Passenger lists and border entry lists into Canada for the years up to 1934 have been transferred to the National Archives of Canada. It is anticipated that public libraries will be able to order microfilm copies of these records in late 1998.
To obtain post-1934 Canadian passenger lists, a Canadian citizen or resident must submit an Access to Information Request Form, which is available at Canadian post offices. Proof of the immigrant’s death and the approximate date of his or her arrival is required. Send the completed form with the required information and application fee to:
Citizenship and Immigration Canada
Public Rights Administration
300 Slater Street
3rd Floor, Section D
Ottawa, ON K1A 1L1
Telephone: 888-242-2100 (in Canada only)
Ontario Department of Immigration Records, 1869–1897
Under confederation (1867), both the dominion government and the provincial governments were responsible for immigration. Until about 1902, Ontario had its own department of immigration in competition with the central government. Provincial immigration records are now at the Archives of Ontario in Toronto.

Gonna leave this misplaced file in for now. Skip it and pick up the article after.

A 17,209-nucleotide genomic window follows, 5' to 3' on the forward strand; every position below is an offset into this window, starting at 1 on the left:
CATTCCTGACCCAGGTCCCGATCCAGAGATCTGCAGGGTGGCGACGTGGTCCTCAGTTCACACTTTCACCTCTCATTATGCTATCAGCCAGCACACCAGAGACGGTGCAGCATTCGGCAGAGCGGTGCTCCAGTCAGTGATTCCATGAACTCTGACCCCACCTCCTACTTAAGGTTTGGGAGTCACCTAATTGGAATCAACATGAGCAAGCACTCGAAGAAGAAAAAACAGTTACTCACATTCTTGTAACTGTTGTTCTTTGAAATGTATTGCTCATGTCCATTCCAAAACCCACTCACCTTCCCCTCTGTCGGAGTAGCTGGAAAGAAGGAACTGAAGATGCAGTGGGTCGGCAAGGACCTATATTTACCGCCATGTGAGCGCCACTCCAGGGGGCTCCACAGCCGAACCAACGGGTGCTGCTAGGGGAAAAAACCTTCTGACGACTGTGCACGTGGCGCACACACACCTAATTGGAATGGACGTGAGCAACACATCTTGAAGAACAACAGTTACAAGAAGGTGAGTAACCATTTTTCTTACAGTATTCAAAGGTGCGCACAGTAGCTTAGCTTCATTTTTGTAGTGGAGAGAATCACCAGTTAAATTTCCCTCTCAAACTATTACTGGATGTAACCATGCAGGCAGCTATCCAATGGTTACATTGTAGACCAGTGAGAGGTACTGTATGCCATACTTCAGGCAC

The Family History Library has filmed some of these immigration records. About one in five overseas immigrants to Ontario during the 1870s is named in these records. For film numbers, see the Locality Search of the Family History Library Catalog under:
ONTARIO - EMIGRATION AND IMMIGRATION
Russian Empire Consular Records, 1901–1922
During the early 20th century, consular officials of the Russian Empire stationed in Canada and the United States kept files on former empire residents who sought their aid (to help in filling out naturalization and passport applications or to obtain proof of military service in Russia). These are especially helpful for documenting Jewish immigrants.
Most records in the personal files are in Russian, although there is often a two-page questionnaire in English and Russian asking about the person’s:
- Marital status.
- Relatives still living in the Russian Empire.
- Prior military service.
- Date of leaving the Empire or of arriving in Canada or the U.S.
- Port of entry.
- Place of residence in North America.
The National Archives of Canada in Ottawa has: